Eric Tarczynski spent two years traveling around the country to put together a team of about 100 students at 50 campuses.
That team is integral to his new venture capital fund, Contrary Capital.
The idea behind the early-stage fund, launched last month, is to cover the gap between university entrepreneurial programs and the seed fund money that helps a fledgling company take a prototype to market.
The students receive a tiny equity stake in the companies backed by Contrary Capital.
The team includes people like Martin Arreola, who immersed himself in the startup scene at the University of California at San Diego, including organizing a hackathon for student entrepreneurs.
Contrary Capital’s first two investments include UC San Diego startup Additive Rocket Corp.
Founded in 2015 by recent graduates Andy Kieatiwong and Kyle Adriany, Additive Rocket has developed technology to design and manufacture rocket engines using 3-D printers.
“We have consistently been able to reduce the weight by at least 50 percent, and that is everything in aerospace,” Adriany said. “Our big value add is … with 3-D printing that we can make each one custom to the exact mission.”
Tarczynski, 25, declined to say how big a bet his fund made on Additive Rocket, but overall it looks to invest $50,000 to $200,000 in the startups.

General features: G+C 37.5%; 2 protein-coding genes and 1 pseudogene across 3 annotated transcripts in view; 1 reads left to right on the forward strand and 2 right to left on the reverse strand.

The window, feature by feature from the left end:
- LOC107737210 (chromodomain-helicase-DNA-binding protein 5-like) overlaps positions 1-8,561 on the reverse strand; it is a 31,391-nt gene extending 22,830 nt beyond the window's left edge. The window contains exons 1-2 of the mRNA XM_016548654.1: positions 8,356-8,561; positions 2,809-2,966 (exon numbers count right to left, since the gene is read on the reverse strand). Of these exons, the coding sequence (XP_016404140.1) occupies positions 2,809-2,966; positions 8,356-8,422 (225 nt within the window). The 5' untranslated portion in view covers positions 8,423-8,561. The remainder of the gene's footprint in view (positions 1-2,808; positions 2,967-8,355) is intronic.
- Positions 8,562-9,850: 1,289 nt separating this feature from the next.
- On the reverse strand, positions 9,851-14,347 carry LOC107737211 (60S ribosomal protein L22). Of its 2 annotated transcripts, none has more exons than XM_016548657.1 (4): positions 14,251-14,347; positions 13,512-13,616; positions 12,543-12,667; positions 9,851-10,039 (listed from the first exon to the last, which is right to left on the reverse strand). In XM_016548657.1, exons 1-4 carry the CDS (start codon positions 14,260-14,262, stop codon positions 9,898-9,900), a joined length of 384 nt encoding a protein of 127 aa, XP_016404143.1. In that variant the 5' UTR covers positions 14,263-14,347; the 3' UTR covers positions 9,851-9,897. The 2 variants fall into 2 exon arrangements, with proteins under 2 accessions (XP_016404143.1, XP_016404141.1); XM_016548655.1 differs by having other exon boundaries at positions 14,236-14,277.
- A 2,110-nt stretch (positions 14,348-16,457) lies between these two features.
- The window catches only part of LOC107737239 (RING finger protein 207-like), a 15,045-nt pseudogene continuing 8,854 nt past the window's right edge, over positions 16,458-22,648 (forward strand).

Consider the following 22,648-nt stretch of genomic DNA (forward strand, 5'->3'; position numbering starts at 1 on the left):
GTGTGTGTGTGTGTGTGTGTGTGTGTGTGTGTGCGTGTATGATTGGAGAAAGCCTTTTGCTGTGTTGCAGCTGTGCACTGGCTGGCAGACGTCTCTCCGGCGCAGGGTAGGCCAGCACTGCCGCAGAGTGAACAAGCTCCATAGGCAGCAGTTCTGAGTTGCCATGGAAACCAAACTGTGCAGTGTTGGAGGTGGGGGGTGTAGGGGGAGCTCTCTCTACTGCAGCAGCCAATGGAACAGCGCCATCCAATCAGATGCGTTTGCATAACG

Forbes reported that Contrary Capital’s first fund is expected to be in the $5 million to $7 million range.
The goal, Tarczynski said, is to fund 15 to 25 campus startups a year, with Contrary Capital typically taking a 2.5 to 10 percent ownership stake based on the amount invested.
In addition to Additive Rocket, Contrary Capital also has invested in Cortex Health out of Brigham Young University, which developed a software platform to manage follow-up patient visits.
“The most successful tech companies of the past 20 years were started at universities across the U.S.,” said Tarczynski, a New Jersey native. “The next generation will continue to emerge from universities.”